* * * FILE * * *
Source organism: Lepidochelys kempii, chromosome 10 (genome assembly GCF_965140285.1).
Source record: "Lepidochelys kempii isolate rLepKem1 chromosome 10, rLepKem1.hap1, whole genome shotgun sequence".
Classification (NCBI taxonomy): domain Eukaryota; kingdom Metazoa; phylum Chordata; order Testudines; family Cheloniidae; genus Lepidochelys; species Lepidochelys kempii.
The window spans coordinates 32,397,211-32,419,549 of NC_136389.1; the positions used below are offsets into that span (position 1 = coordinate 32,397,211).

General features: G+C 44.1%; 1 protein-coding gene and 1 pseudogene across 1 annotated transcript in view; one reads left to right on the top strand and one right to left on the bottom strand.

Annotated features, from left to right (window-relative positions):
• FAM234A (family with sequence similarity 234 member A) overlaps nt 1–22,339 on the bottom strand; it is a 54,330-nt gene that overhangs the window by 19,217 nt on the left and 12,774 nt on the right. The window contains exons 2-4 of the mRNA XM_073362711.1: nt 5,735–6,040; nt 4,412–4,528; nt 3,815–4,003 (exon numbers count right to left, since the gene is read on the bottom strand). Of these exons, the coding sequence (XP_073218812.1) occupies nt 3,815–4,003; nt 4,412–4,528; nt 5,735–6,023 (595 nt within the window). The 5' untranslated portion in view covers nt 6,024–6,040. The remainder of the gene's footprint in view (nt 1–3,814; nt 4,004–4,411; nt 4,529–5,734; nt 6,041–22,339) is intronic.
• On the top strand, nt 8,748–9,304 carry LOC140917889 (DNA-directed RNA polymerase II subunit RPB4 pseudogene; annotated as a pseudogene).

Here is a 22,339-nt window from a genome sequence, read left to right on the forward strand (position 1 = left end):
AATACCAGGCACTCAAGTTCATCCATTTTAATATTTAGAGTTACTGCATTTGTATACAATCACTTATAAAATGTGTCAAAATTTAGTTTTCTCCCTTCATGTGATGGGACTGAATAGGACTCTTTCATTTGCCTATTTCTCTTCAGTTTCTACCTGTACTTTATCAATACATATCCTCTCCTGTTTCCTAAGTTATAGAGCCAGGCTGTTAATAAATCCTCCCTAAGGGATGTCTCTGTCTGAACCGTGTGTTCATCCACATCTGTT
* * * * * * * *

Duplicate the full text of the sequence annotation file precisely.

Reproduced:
Source organism: Lepidochelys kempii, chromosome 10 (genome assembly GCF_965140285.1).
Source record: "Lepidochelys kempii isolate rLepKem1 chromosome 10, rLepKem1.hap1, whole genome shotgun sequence".
Classification (NCBI taxonomy): domain Eukaryota; kingdom Metazoa; phylum Chordata; order Testudines; family Cheloniidae; genus Lepidochelys; species Lepidochelys kempii.
The window spans coordinates 32,397,211-32,419,549 of NC_136389.1; the positions used below are offsets into that span (position 1 = coordinate 32,397,211).

General features: G+C 44.1%; 1 protein-coding gene and 1 pseudogene across 1 annotated transcript in view; one reads left to right on the top strand and one right to left on the bottom strand.

Annotated features, from left to right (window-relative positions):
• FAM234A (family with sequence similarity 234 member A) overlaps nt 1–22,339 on the bottom strand; it is a 54,330-nt gene that overhangs the window by 19,217 nt on the left and 12,774 nt on the right. The window contains exons 2-4 of the mRNA XM_073362711.1: nt 5,735–6,040; nt 4,412–4,528; nt 3,815–4,003 (exon numbers count right to left, since the gene is read on the bottom strand). Of these exons, the coding sequence (XP_073218812.1) occupies nt 3,815–4,003; nt 4,412–4,528; nt 5,735–6,023 (595 nt within the window). The 5' untranslated portion in view covers nt 6,024–6,040. The remainder of the gene's footprint in view (nt 1–3,814; nt 4,004–4,411; nt 4,529–5,734; nt 6,041–22,339) is intronic.
• On the top strand, nt 8,748–9,304 carry LOC140917889 (DNA-directed RNA polymerase II subunit RPB4 pseudogene; annotated as a pseudogene).

Here is a 22,339-nt window from a genome sequence, read left to right on the forward strand (position 1 = left end):
AATACCAGGCACTCAAGTTCATCCATTTTAATATTTAGAGTTACTGCATTTGTATACAATCACTTATAAAATGTGTCAAAATTTAGTTTTCTCCCTTCATGTGATGGGACTGAATAGGACTCTTTCATTTGCCTATTTCTCTTCAGTTTCTACCTGTACTTTATCAATACATATCCTCTCCTGTTTCCTAAGTTATAGAGCCAGGCTGTTAATAAATCCTCCCTAAGGGATGTCTCTGTCTGAACCGTGTGTTCATCCACATCTGTT